REVIEW / Non-stop exotic cabaret - Erasure - Hammersmith Odeon

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The Independent Culture
IF YOU'D walked into the new Erasure show at half-time, you'd have found yourself performing a swift double-take. On stage Andy Bell and Vince Clark, in hideous check suits, are playing bingo with a houseful of studious teenagers, their heads down crossing off the numbers. Bell, the vocalist, calls out 'Number one, up yer bum,' adding by way of explanation, 'That's position number one in the Kama Sutra.'

An Erasure show bears little resemblance to a rock gig: no guitars, no macho posturing, no band for heaven's sake. Welcome, instead, to the techno cabaret: a wash of synth, a blur of ballet and lashings of camp. Bell, the flamboyant queen of pop, sets the tone early on. 'This is no time for rock'n'roll,' he explains, giving us a twirl in his tinsel grass skirt. 'This is time for swish and swirl.'

For sheer effrontery, Erasure's pop extravaganza is right up there with the best. Madonna (to whom this choreographed pop-and-dance spectacular owes no small debt) can match them for outrage, but she'd be hard- pushed to outdress Andy Bell, resplendent in his blue sequinned, bottom-revealing bodysuit. Even Julian Clary keeps some of his rear covered.

From the opening moment when Bell rides a giant white swan triumphantly on to the stage, the show goes over the top. He preens and minces, while a bronzed boy dancer decorates him in a pink feather boa. Now sufficiently at ease, Bell tells us about the policeman who tried to book him on Hampstead Heath. 'He said, 'I'm doing you for soliciting'. I said, 'I don't charge'.'

Bell may monopolise proceedings with his camp theatrics, but the real spectacle lies in trying to catch sight of Vince Clarke, the other half of what must be the most incongruous pop duo since Sparks. And while Bill Wyman doesn't move on stage, at least you can see him: Clarke remains largely invisible for most of the show. Sitting at the controls of a mobile techno tank (which looks more like a giant pram), Clarke masterminds the electronics, his baby-bald head occasionally popping up to see how the concert's going.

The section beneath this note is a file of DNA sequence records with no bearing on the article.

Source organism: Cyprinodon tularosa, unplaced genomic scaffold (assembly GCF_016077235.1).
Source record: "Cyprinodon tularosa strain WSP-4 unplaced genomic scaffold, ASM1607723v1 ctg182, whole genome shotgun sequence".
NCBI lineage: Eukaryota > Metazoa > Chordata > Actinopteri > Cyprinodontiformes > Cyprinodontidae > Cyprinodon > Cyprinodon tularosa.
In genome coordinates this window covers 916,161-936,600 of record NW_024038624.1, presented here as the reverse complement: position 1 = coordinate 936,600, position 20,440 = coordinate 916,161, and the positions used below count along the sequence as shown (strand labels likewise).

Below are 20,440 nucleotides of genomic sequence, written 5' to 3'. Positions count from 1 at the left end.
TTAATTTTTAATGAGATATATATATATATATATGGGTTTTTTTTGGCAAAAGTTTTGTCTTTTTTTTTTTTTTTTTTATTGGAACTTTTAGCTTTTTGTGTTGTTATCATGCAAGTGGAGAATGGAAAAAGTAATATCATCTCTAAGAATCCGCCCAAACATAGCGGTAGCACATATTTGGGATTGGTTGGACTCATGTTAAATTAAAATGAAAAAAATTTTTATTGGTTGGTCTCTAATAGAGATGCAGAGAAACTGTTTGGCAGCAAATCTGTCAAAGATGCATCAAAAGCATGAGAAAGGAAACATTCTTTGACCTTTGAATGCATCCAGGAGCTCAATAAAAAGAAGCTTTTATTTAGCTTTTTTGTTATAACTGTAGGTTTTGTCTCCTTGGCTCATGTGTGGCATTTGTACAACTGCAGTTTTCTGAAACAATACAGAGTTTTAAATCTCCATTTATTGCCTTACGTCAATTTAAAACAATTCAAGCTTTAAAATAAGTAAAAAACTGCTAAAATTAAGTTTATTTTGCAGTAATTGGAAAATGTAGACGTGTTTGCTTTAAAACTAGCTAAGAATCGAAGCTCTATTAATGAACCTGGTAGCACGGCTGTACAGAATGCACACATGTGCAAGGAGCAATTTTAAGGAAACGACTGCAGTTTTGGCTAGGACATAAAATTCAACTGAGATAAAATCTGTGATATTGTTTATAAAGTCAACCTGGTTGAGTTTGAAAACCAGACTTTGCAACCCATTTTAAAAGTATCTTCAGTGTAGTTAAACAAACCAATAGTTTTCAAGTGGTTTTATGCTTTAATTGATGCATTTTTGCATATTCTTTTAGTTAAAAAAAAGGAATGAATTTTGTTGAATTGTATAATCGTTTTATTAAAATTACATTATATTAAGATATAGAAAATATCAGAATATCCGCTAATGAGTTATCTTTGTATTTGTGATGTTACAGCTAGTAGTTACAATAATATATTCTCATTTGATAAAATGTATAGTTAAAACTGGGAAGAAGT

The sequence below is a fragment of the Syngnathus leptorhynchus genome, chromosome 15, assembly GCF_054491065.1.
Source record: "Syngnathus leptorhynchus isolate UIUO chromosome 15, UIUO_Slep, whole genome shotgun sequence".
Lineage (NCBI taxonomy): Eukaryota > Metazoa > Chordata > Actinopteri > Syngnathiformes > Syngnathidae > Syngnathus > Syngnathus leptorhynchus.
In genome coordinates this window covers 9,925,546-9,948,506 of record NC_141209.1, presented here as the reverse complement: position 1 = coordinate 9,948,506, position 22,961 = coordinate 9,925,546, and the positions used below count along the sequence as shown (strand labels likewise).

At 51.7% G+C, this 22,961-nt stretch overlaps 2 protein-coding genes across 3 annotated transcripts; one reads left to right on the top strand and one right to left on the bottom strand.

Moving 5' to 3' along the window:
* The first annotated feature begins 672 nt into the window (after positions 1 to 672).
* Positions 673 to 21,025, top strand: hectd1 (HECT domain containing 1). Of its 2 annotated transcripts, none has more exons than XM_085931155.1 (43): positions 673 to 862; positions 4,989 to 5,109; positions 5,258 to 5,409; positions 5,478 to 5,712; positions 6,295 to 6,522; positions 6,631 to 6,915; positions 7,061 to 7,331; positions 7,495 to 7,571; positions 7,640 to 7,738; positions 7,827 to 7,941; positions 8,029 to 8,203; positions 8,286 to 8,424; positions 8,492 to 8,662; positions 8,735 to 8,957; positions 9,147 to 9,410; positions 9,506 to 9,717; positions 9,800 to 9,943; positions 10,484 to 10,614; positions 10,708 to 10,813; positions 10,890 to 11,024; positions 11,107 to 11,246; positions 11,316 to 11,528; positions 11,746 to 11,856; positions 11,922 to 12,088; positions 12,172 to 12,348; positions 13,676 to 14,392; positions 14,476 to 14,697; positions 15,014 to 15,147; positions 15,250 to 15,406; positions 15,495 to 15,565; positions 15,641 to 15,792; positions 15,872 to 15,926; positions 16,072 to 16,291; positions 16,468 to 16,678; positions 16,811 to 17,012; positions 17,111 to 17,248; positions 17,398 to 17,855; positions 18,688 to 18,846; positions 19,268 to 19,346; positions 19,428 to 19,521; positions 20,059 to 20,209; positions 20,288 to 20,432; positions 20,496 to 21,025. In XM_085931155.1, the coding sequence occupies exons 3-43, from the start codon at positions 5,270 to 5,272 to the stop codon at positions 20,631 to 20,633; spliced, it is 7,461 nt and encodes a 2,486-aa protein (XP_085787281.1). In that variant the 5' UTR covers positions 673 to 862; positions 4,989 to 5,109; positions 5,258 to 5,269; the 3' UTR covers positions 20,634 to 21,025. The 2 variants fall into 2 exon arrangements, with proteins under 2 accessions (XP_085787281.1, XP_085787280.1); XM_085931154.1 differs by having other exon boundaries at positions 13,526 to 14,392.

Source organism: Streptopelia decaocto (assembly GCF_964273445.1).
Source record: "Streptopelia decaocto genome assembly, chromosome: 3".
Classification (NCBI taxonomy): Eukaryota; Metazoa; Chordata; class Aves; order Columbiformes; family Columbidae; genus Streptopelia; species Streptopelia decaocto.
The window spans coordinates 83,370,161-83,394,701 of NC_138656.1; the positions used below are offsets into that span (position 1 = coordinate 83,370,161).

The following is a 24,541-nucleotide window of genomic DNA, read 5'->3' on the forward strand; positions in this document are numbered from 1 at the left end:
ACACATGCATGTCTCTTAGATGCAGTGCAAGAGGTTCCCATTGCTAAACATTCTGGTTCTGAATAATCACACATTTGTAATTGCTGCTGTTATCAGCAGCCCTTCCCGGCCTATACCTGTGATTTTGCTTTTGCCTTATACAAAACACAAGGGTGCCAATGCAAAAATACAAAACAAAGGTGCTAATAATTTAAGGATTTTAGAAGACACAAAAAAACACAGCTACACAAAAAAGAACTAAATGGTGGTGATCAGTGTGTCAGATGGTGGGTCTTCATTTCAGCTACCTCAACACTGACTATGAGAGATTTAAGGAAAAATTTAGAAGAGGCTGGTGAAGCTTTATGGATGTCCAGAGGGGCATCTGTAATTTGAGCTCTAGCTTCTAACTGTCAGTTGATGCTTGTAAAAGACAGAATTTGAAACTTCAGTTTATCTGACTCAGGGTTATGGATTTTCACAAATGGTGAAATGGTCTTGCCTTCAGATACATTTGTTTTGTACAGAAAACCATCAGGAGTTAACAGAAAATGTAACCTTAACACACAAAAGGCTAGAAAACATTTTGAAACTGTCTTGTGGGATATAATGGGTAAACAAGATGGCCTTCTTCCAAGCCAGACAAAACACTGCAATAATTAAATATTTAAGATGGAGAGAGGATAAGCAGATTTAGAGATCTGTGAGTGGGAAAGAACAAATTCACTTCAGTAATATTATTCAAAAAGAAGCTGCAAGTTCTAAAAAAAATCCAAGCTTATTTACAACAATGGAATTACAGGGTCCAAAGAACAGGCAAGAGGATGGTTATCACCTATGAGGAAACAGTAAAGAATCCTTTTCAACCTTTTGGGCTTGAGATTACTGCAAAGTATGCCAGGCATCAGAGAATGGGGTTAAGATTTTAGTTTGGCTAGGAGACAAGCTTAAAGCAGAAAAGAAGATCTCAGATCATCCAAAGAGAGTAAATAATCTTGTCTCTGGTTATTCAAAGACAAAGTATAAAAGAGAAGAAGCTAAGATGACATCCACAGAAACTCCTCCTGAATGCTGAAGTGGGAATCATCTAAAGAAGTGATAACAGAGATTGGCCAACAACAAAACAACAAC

On the rare occasions that he overcomes his stage-fright and ventures out from behind the dials, he looks like he's praying for the floor to turn to quicksand. Emerging for an awkward strut to Abba's 'Voulez Vous' (imagine a disco-dancing Norman Wisdom), he thinks better of it and retreats to the pram before the end. It's as if he wants to avoid the embarrassment of facing the applause.

The Abba homage is underscored with due reverence. The intro to 'Lay All Your Love on Me' becomes a hymn, accompanied by church organ, though Bell manages to give the opening lines - 'I wasn't jealous before we met / Now every girl is a potential threat' - a meaning that Benny and Bjorn never dreamed of. Erasure's roots become increasingly visible as Bell starts singing snatches of Village People's 'In the Navy' and Baccara's delicious 'Yes Sir, I Can Boogie'.

Of their own songs, 'Love to Hate You' (intense quivering vocals) and 'Joan' (soft watery synth and pretty chorus) stand out. And when the occasional number misses the mark ('Turns the Love to Anger'), there's always something to divert your attention: Bell hot-air ballooning in his underpants, for instance.

(Photograph omitted)

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